Neurological sequelae from brachiocephalic vein stenosis

A forum to discuss Chronic Cerebrospinal Venous Insufficiency and its relationship to Multiple Sclerosis.

Neurological sequelae from brachiocephalic vein stenosis

Postby Cece » Thu Aug 22, 2013 8:16 pm

http://thejns.org/doi/abs/10.3171/2013.1.JNS121529
Journal of Neurosurgery
May 2013 / Vol. 118 / No. 5 / Pages 1058-1062

Article
Neurological sequelae from brachiocephalic vein stenosis


1Department of Neurosurgery, Georgetown University Hospital; 2Department of Radiology, Washington Hospital Center, Washington, DC; and 3Department of Neurosurgery, Walter Reed National Military Medical Center, Bethesda, Maryland

Please include this information when citing this paper: published online February 1, 2013; DOI: 10.3171/2013.1.JNS121529.

Abstract

Stenosis of central veins (brachiocephalic vein [BCV] and superior vena cava) occurs in 30% of hemodialysis patients, rarely producing intracranial pathology. The authors present the first cases of BCV stenosis causing perimesencephalic subarachnoid hemorrhage and myoclonic epilepsy.

In the first case, a 73-year-old man on hemodialysis presented with headache and blurry vision, and was admitted with presumed idiopathic intracranial hypertension after negative CT studies and confirmatory lumbar puncture. The patient mildly improved until hospital Day 3, when he experienced a seizure; emergency CT scans showed perimesencephalic subarachnoid hemorrhage. Cerebral angiography failed to find any vascular abnormality, but demonstrated venous congestion. A fistulogram found left BCV occlusion with jugular reflux. The occlusion could not be reopened percutaneously and required open fistula ligation. Postoperatively, symptoms resolved and the patient remained intact at 7-month follow-up.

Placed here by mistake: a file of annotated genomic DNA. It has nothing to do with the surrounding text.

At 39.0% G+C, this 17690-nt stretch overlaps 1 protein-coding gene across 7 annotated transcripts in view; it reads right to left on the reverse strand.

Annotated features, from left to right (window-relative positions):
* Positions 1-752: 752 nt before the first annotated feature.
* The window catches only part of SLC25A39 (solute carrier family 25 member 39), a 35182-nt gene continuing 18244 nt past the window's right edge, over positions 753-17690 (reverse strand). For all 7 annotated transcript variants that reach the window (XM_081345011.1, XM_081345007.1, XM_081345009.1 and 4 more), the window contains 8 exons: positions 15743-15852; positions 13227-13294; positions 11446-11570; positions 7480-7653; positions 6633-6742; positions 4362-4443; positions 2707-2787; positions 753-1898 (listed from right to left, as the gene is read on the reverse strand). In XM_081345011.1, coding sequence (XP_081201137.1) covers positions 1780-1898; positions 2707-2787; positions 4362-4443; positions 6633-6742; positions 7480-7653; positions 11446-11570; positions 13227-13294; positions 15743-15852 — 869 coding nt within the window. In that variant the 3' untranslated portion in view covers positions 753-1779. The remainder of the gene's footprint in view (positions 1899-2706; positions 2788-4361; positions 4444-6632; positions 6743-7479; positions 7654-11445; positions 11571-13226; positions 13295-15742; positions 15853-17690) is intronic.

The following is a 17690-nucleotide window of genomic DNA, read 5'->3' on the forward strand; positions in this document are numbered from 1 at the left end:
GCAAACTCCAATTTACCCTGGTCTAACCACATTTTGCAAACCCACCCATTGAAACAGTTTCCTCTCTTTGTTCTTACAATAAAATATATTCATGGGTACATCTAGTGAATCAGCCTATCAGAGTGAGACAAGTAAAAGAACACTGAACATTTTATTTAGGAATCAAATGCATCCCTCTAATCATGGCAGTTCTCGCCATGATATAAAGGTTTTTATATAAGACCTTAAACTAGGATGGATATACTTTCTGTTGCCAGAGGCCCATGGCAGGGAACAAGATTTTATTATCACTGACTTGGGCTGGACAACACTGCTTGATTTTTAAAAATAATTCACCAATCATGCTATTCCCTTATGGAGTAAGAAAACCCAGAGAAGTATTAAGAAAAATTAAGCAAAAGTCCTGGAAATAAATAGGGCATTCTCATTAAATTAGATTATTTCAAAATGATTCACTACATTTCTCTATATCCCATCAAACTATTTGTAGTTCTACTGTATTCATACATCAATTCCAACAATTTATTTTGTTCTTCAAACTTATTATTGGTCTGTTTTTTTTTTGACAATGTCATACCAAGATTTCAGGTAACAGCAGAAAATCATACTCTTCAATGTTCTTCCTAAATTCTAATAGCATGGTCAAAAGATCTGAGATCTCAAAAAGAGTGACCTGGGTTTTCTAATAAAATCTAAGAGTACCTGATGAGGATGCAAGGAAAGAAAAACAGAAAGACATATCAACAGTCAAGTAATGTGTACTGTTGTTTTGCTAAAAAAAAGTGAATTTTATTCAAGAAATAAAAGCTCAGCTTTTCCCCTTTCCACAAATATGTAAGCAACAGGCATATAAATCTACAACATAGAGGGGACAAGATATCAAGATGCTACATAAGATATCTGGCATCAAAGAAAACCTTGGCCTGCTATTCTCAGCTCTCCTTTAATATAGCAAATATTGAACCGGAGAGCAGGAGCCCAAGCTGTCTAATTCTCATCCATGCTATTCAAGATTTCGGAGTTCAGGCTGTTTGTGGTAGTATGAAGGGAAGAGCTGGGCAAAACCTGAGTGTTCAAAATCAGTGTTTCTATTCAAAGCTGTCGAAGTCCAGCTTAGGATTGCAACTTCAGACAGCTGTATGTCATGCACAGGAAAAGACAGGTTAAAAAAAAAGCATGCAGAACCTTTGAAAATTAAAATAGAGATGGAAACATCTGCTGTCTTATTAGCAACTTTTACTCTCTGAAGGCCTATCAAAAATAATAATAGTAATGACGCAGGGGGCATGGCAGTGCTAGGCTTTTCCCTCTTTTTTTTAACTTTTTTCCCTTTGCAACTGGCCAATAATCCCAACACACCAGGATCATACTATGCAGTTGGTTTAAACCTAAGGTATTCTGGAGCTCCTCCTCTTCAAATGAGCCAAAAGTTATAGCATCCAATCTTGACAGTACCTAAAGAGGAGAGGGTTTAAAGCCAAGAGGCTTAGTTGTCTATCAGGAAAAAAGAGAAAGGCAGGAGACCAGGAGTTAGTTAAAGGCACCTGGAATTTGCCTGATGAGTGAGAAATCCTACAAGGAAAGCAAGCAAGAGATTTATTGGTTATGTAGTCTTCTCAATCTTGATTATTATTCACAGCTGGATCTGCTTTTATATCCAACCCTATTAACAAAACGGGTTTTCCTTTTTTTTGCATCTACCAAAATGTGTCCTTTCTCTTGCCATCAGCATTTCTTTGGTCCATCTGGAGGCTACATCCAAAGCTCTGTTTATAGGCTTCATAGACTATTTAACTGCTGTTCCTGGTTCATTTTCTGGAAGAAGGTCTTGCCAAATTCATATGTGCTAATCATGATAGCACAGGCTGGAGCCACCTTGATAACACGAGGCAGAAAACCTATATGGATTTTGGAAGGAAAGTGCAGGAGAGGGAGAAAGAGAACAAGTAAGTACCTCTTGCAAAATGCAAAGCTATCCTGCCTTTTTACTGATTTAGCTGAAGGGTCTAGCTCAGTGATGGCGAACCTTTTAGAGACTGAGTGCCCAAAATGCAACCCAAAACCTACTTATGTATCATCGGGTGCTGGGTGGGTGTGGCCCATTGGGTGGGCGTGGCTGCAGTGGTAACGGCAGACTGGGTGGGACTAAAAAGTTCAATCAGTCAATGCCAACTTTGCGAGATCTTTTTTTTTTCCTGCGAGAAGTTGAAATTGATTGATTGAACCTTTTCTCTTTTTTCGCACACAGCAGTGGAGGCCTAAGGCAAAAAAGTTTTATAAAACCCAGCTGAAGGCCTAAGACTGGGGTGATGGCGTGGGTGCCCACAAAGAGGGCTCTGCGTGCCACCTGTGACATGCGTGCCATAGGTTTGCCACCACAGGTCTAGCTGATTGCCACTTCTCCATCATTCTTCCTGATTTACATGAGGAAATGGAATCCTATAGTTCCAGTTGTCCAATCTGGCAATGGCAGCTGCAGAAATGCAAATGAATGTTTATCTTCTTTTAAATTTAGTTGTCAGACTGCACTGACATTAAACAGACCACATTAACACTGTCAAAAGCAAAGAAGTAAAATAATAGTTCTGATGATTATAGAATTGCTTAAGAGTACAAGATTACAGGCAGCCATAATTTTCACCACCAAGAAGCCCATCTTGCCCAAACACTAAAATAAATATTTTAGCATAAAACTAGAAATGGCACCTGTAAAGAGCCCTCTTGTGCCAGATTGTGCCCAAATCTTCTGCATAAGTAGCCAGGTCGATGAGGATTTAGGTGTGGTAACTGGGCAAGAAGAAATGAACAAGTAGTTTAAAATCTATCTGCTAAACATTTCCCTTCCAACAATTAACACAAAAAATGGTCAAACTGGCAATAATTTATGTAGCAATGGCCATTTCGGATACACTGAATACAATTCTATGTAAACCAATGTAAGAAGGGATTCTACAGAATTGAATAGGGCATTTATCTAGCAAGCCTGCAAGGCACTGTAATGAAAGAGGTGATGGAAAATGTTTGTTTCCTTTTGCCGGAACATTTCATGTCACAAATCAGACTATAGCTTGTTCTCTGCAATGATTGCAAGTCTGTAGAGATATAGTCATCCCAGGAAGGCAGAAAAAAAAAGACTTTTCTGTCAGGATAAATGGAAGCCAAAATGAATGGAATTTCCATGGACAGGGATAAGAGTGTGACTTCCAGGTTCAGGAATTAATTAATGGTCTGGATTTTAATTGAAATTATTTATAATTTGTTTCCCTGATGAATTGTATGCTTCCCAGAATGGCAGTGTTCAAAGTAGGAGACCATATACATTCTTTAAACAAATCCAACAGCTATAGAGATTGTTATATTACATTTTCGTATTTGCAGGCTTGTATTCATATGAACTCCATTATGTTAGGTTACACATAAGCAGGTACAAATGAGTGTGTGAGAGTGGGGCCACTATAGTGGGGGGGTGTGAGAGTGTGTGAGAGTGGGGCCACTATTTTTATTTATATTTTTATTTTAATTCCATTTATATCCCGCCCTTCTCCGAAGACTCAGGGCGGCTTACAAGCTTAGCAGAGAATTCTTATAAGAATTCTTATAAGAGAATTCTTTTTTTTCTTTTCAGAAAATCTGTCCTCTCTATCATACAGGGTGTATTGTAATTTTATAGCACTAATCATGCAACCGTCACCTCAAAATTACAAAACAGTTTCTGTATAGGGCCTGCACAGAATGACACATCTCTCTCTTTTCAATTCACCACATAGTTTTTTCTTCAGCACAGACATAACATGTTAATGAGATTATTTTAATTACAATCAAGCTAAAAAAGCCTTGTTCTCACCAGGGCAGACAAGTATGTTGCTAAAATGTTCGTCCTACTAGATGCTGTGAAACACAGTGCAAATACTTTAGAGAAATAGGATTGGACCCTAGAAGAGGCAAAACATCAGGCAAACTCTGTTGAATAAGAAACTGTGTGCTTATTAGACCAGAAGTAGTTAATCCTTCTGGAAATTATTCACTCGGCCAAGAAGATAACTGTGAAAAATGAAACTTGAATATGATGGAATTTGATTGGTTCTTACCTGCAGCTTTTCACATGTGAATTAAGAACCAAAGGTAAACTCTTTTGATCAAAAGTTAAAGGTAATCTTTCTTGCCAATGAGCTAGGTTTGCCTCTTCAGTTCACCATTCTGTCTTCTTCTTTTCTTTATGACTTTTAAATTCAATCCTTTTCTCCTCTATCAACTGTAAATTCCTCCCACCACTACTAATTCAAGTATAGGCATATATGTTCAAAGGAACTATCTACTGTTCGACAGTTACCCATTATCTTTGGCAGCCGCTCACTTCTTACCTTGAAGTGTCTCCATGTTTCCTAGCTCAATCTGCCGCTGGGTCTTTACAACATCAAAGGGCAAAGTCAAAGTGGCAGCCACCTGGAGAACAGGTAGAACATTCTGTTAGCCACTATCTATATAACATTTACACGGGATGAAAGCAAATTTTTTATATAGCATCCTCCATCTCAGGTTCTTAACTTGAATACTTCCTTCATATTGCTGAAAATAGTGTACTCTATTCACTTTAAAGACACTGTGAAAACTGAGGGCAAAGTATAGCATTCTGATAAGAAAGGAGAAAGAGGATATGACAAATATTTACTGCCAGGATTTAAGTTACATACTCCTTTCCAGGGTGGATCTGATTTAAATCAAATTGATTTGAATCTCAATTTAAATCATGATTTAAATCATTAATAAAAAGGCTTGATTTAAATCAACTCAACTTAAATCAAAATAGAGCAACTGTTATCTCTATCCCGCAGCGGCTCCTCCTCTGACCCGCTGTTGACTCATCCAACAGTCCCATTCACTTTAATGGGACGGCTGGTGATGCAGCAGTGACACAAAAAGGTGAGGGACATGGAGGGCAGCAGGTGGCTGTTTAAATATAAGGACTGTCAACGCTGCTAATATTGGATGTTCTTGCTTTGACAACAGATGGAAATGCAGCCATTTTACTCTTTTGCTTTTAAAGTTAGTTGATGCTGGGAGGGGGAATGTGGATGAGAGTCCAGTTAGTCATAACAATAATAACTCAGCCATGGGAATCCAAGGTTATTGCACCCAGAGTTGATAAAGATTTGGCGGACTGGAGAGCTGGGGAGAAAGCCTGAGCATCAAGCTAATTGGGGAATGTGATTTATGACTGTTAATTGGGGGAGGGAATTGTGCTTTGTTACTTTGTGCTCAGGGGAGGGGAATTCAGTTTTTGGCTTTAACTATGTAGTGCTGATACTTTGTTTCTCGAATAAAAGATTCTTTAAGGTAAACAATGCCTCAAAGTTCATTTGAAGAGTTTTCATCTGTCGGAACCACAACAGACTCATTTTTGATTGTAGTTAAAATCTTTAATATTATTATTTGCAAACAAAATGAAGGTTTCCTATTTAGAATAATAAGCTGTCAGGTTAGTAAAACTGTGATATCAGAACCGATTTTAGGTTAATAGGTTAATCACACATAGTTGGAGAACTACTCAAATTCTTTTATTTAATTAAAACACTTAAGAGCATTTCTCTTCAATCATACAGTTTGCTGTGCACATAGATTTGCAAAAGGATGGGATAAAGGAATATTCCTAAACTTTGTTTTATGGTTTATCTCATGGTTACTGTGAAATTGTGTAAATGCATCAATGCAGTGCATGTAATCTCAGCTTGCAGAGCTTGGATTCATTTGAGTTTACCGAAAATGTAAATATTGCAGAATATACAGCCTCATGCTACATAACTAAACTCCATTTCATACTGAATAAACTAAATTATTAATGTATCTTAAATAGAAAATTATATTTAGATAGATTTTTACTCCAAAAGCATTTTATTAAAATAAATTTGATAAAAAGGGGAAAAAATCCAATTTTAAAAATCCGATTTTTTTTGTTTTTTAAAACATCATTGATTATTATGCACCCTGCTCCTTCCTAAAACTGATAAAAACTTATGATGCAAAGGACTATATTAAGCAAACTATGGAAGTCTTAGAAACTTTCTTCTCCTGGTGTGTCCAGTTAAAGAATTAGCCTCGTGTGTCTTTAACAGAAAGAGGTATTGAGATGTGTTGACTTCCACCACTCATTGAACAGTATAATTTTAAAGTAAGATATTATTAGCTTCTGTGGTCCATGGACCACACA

In the second case, a 67-year-old woman on hemodialysis presented with right arm weakness and myoclonic jerks. Admission MRI revealed subcortical edema and a possible dural arteriovenous fistula. Cerebral angiography showed venous engorgement, but no vascular malformation. A fistulogram found left BCV stenosis with jugular reflux, which was immediately reversed with angioplasty and stent placement. Postprocedure the patient was seizure free, and her strength improved. Seven months later the patient presented in myoclonic status epilepticus, and a fistulogram revealed stent occlusion. Angioplasty successfully reopened the stent and she returned to baseline; she was seizure free at 4-month follow-up.

Central venous stenosis is common with hemodialysis, but rarely presents with neurological findings. Prompt recognition and endovascular intervention can restore normal venous drainage and resolve symptoms.

"Central venous stenosis is common with hemodialysis, but rarely presents with neurological findings." But are they looking for neurological findings?

Central venous stenosis is what's being treated in CCSVI, so it is useful if neurological 'sequelae' can be shown to be associated with central venous stenosis. There were two such examples here, with reversal of symptoms after the source of the jugular reflux was treated.
Cece
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